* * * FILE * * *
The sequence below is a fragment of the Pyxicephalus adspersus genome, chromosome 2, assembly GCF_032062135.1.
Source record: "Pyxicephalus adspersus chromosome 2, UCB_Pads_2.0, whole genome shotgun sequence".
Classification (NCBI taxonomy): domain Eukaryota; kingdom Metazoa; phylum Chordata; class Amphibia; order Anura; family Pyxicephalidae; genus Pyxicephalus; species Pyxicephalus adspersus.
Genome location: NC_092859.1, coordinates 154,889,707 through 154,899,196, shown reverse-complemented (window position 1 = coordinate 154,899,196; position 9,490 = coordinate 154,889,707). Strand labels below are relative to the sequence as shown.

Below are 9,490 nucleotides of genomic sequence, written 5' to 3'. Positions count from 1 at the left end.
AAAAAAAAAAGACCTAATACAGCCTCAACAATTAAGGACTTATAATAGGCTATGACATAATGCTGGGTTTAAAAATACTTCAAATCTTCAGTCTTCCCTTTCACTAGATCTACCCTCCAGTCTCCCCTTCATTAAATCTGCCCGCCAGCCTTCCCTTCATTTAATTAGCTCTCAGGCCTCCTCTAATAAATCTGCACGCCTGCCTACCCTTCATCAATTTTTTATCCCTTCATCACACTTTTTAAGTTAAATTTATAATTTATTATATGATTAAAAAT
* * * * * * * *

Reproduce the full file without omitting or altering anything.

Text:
The sequence below is a fragment of the Pyxicephalus adspersus genome, chromosome 2, assembly GCF_032062135.1.
Source record: "Pyxicephalus adspersus chromosome 2, UCB_Pads_2.0, whole genome shotgun sequence".
Classification (NCBI taxonomy): domain Eukaryota; kingdom Metazoa; phylum Chordata; class Amphibia; order Anura; family Pyxicephalidae; genus Pyxicephalus; species Pyxicephalus adspersus.
Genome location: NC_092859.1, coordinates 154,889,707 through 154,899,196, shown reverse-complemented (window position 1 = coordinate 154,899,196; position 9,490 = coordinate 154,889,707). Strand labels below are relative to the sequence as shown.

Below are 9,490 nucleotides of genomic sequence, written 5' to 3'. Positions count from 1 at the left end.
AAAAAAAAAAGACCTAATACAGCCTCAACAATTAAGGACTTATAATAGGCTATGACATAATGCTGGGTTTAAAAATACTTCAAATCTTCAGTCTTCCCTTTCACTAGATCTACCCTCCAGTCTCCCCTTCATTAAATCTGCCCGCCAGCCTTCCCTTCATTTAATTAGCTCTCAGGCCTCCTCTAATAAATCTGCACGCCTGCCTACCCTTCATCAATTTTTTATCCCTTCATCACACTTTTTAAGTTAAATTTATAATTTATTATATGATTAAAAAT